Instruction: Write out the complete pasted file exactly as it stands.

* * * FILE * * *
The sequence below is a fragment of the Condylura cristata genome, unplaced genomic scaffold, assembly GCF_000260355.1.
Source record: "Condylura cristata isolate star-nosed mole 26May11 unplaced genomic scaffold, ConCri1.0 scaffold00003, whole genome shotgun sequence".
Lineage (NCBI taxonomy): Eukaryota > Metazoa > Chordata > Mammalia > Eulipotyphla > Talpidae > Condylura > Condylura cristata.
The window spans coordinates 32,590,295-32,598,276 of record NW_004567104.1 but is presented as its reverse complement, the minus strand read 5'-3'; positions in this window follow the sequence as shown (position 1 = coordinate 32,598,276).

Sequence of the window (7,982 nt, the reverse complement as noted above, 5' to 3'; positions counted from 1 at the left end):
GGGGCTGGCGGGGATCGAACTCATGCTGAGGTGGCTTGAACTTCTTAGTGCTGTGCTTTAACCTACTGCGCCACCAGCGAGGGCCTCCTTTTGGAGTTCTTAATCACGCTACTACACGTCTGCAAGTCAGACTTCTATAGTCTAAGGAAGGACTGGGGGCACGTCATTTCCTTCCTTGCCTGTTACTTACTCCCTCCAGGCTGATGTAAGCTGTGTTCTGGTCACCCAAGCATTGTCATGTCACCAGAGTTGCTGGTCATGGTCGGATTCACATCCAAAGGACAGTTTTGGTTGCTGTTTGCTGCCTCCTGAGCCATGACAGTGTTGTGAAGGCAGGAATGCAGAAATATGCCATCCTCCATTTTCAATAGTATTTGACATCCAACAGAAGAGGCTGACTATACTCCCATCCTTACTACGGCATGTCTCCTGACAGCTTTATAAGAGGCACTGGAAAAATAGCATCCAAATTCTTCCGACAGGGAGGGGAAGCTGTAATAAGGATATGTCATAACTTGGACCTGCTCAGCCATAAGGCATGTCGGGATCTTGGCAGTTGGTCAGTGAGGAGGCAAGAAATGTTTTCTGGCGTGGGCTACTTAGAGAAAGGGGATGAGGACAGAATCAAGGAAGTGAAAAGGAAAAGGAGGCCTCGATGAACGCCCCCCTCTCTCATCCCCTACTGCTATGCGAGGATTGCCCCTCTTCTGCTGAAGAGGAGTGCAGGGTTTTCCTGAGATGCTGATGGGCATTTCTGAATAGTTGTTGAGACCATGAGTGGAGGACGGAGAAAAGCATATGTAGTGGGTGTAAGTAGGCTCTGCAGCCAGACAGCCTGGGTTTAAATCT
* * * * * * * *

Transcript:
The sequence below is a fragment of the Condylura cristata genome, unplaced genomic scaffold, assembly GCF_000260355.1.
Source record: "Condylura cristata isolate star-nosed mole 26May11 unplaced genomic scaffold, ConCri1.0 scaffold00003, whole genome shotgun sequence".
Lineage (NCBI taxonomy): Eukaryota > Metazoa > Chordata > Mammalia > Eulipotyphla > Talpidae > Condylura > Condylura cristata.
The window spans coordinates 32,590,295-32,598,276 of record NW_004567104.1 but is presented as its reverse complement, the minus strand read 5'-3'; positions in this window follow the sequence as shown (position 1 = coordinate 32,598,276).

Sequence of the window (7,982 nt, the reverse complement as noted above, 5' to 3'; positions counted from 1 at the left end):
GGGGCTGGCGGGGATCGAACTCATGCTGAGGTGGCTTGAACTTCTTAGTGCTGTGCTTTAACCTACTGCGCCACCAGCGAGGGCCTCCTTTTGGAGTTCTTAATCACGCTACTACACGTCTGCAAGTCAGACTTCTATAGTCTAAGGAAGGACTGGGGGCACGTCATTTCCTTCCTTGCCTGTTACTTACTCCCTCCAGGCTGATGTAAGCTGTGTTCTGGTCACCCAAGCATTGTCATGTCACCAGAGTTGCTGGTCATGGTCGGATTCACATCCAAAGGACAGTTTTGGTTGCTGTTTGCTGCCTCCTGAGCCATGACAGTGTTGTGAAGGCAGGAATGCAGAAATATGCCATCCTCCATTTTCAATAGTATTTGACATCCAACAGAAGAGGCTGACTATACTCCCATCCTTACTACGGCATGTCTCCTGACAGCTTTATAAGAGGCACTGGAAAAATAGCATCCAAATTCTTCCGACAGGGAGGGGAAGCTGTAATAAGGATATGTCATAACTTGGACCTGCTCAGCCATAAGGCATGTCGGGATCTTGGCAGTTGGTCAGTGAGGAGGCAAGAAATGTTTTCTGGCGTGGGCTACTTAGAGAAAGGGGATGAGGACAGAATCAAGGAAGTGAAAAGGAAAAGGAGGCCTCGATGAACGCCCCCCTCTCTCATCCCCTACTGCTATGCGAGGATTGCCCCTCTTCTGCTGAAGAGGAGTGCAGGGTTTTCCTGAGATGCTGATGGGCATTTCTGAATAGTTGTTGAGACCATGAGTGGAGGACGGAGAAAAGCATATGTAGTGGGTGTAAGTAGGCTCTGCAGCCAGACAGCCTGGGTTTAAATCT